Jump to content

Electronic Connector industry - qualitative insights appreciated


LongHaul
 Share

Recommended Posts

I was looking at the electronic connector industry - TE Connectivity and Amphenol are the main public companies that I know of.

 

They seem to be small, engineered parts.

 

Are they generally commodities to the buyers?

Any idea why Amphenol does ~19% EBIT margins while TEL does far lower?

 

Thanks

 

 

 

Link to comment
Share on other sites

amphenol has better mix, more high-end usages where the connectors cannot fail so premium prices. TEL's consumer electronics business has held back margins, though their auto business is very strong.

 

bishop & associates does a very thorough review of industry if you can get your hands on one.

 

molex was bought by koch brothers as a recent and well informed comp.

 

it is a deflationary business, requires modest invested capital but huge headcounts, making it hard to manage. selling to sophisticated OEMs. the cost of the product is often minuscule compared to the cost of failure, which may provide pricing power at times. often "engineered in" to an OEM product. raw materials are important, including gold/copper, etc., pass-through may not match the letter of the contract.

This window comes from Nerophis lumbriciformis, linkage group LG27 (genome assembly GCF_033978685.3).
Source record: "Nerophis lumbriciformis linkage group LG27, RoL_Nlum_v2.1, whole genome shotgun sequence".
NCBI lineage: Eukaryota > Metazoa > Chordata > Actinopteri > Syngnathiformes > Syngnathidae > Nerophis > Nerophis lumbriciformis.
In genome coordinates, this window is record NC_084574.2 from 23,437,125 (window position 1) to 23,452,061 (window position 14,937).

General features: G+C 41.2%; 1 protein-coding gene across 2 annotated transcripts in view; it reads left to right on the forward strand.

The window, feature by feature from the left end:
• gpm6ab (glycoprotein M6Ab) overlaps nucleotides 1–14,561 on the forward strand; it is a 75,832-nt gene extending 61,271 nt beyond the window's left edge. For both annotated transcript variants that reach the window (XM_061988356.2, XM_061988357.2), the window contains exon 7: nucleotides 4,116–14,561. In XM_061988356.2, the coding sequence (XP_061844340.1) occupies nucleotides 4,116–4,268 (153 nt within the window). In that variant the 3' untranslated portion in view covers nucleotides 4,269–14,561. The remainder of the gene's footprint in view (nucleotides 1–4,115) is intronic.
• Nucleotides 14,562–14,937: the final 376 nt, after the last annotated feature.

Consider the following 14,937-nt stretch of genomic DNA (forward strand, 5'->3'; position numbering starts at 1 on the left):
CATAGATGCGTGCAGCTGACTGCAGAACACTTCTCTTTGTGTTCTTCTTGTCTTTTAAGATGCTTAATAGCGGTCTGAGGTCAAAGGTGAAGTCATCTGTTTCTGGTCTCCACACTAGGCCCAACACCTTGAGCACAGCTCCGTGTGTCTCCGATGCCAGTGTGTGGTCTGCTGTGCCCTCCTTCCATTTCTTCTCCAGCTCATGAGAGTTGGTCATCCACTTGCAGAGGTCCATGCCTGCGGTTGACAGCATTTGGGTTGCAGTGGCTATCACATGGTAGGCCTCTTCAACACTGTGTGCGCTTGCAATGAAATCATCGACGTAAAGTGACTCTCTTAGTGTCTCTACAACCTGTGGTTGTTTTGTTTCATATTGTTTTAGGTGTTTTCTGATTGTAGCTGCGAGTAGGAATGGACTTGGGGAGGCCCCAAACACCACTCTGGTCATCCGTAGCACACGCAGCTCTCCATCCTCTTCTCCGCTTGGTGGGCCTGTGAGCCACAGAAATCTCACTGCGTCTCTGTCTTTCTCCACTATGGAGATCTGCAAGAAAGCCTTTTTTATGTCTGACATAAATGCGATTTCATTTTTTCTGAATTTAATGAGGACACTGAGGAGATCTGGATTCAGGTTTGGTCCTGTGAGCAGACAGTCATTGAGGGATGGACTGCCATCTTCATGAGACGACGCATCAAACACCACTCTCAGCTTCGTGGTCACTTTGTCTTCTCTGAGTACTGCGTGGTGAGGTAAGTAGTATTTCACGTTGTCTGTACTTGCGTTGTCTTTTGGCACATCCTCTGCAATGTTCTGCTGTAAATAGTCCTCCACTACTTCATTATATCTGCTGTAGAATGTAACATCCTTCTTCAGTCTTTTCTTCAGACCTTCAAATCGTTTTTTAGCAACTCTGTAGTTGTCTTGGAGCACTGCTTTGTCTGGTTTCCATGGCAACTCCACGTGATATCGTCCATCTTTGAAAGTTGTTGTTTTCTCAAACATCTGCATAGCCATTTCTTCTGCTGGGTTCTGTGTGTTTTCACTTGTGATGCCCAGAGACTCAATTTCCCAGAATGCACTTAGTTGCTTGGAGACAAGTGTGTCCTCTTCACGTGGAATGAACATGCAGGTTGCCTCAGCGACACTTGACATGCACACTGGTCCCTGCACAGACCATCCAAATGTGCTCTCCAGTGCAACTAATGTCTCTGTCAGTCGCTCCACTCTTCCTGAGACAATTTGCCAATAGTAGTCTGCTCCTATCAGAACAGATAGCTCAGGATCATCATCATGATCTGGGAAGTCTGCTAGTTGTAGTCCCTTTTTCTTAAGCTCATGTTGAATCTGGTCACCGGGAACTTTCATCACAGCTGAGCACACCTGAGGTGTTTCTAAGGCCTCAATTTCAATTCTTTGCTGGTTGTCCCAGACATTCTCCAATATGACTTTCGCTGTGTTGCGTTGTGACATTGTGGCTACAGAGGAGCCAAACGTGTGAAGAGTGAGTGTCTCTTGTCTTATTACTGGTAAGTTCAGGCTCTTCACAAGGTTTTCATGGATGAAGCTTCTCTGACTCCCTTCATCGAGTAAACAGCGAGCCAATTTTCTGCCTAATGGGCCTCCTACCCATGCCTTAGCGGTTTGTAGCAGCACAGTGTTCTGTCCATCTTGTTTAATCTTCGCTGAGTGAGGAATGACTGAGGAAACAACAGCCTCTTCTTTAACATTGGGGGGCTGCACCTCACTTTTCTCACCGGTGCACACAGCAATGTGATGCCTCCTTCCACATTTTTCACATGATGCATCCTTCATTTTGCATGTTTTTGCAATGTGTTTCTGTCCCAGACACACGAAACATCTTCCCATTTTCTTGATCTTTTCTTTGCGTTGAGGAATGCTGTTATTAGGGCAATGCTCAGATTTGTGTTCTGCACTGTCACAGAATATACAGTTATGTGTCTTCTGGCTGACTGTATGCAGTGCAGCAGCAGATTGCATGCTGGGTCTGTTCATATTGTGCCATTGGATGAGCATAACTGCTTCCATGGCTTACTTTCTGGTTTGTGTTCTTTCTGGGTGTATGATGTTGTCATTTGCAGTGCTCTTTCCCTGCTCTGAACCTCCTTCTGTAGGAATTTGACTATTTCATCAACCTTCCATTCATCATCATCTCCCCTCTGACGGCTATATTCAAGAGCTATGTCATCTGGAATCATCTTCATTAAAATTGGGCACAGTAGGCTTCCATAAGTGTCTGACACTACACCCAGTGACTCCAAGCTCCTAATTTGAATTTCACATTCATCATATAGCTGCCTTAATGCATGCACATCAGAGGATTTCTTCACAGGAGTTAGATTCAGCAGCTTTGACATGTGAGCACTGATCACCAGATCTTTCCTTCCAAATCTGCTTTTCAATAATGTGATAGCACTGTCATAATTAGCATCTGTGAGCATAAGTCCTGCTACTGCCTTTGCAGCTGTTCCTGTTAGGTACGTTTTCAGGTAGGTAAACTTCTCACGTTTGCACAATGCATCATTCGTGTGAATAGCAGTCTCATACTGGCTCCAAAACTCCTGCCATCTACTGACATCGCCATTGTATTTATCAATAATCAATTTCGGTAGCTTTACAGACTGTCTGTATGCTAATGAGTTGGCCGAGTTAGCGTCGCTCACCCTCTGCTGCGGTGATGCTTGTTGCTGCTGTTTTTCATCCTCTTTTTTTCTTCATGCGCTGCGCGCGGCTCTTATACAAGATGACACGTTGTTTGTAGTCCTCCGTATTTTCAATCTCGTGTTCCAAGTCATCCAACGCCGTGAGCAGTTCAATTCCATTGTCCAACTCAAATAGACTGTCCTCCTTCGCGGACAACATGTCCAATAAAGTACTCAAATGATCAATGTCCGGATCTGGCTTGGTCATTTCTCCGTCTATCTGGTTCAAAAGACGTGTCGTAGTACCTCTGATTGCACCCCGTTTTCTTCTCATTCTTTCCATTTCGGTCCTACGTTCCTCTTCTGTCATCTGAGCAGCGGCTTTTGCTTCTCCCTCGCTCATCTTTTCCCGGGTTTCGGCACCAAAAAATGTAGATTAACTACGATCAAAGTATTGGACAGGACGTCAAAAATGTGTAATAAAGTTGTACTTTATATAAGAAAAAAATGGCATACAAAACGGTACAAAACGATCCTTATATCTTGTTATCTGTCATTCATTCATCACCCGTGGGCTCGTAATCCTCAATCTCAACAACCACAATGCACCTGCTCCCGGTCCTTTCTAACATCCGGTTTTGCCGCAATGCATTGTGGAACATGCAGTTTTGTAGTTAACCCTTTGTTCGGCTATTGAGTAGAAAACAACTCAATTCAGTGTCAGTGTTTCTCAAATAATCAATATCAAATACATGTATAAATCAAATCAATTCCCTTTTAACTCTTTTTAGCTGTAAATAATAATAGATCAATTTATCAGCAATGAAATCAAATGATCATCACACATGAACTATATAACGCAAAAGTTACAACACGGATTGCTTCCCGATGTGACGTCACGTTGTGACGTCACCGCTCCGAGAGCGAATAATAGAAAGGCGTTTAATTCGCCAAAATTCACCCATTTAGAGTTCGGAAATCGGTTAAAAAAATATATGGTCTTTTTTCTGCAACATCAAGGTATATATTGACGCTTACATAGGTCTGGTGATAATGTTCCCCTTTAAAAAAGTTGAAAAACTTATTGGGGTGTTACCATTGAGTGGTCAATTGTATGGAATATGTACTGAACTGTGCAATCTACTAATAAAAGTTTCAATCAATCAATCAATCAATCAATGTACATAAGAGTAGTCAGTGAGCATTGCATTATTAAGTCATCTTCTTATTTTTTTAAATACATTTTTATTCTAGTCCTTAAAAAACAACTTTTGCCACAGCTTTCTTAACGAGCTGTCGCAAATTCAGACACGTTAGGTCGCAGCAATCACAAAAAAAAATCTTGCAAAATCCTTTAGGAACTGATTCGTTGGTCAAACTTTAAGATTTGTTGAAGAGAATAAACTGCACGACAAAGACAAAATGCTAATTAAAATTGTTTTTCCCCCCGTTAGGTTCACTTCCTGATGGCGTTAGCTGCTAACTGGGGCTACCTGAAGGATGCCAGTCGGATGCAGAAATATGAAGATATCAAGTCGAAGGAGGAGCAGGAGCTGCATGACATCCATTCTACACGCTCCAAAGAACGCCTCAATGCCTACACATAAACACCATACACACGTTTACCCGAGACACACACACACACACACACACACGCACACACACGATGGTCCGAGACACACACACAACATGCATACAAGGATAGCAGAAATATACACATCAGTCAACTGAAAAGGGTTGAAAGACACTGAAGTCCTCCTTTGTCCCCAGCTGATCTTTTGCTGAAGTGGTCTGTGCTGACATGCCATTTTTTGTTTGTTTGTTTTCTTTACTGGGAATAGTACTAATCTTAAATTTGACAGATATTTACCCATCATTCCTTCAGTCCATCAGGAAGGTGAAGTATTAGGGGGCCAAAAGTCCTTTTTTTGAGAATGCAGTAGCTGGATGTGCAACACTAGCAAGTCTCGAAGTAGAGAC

but what do i know? good luck!

Link to comment
Share on other sites

Great info.

 

APH does talk about their harsh environment leadership in the annual which corroborates your point.

 

What is odd though is that the Gross Margins for APH were 31.4% in 2013, TEL had 30.5% and Molex 29.4%. 

I would have thought the GM's for APH would be substantially higher then TEL and MOLEX if they were able to achieve premium prices. 

 

I am not fully sure why that is.

 

 

Link to comment
Share on other sites

very good - great question and focus on the numbers.

 

i don't know. might be allocation differences. might be the length of the product life cycle. amphenol seems to have a lot of niche products that they can milk for a long time without significant R&D. TEL may have to more often "pay upfront" to get business through fairly significant R&D spend, on products that have shorter life cycles.

 

TEL also may have sized itself differently. they are well short of their financial goals from a few years ago, electronics market generally has been softer than many expected over the last 5-6 years. also might reflect TEL's acquisitive history...

 

if it is none of those things, just blame it on kozlowski.

Link to comment
Share on other sites

Create an account or sign in to comment

You need to be a member in order to leave a comment

Create an account

Sign up for a new account in our community. It's easy!

Register a new account

Sign in

Already have an account? Sign in here.

Sign In Now
 Share

×
×
  • Create New...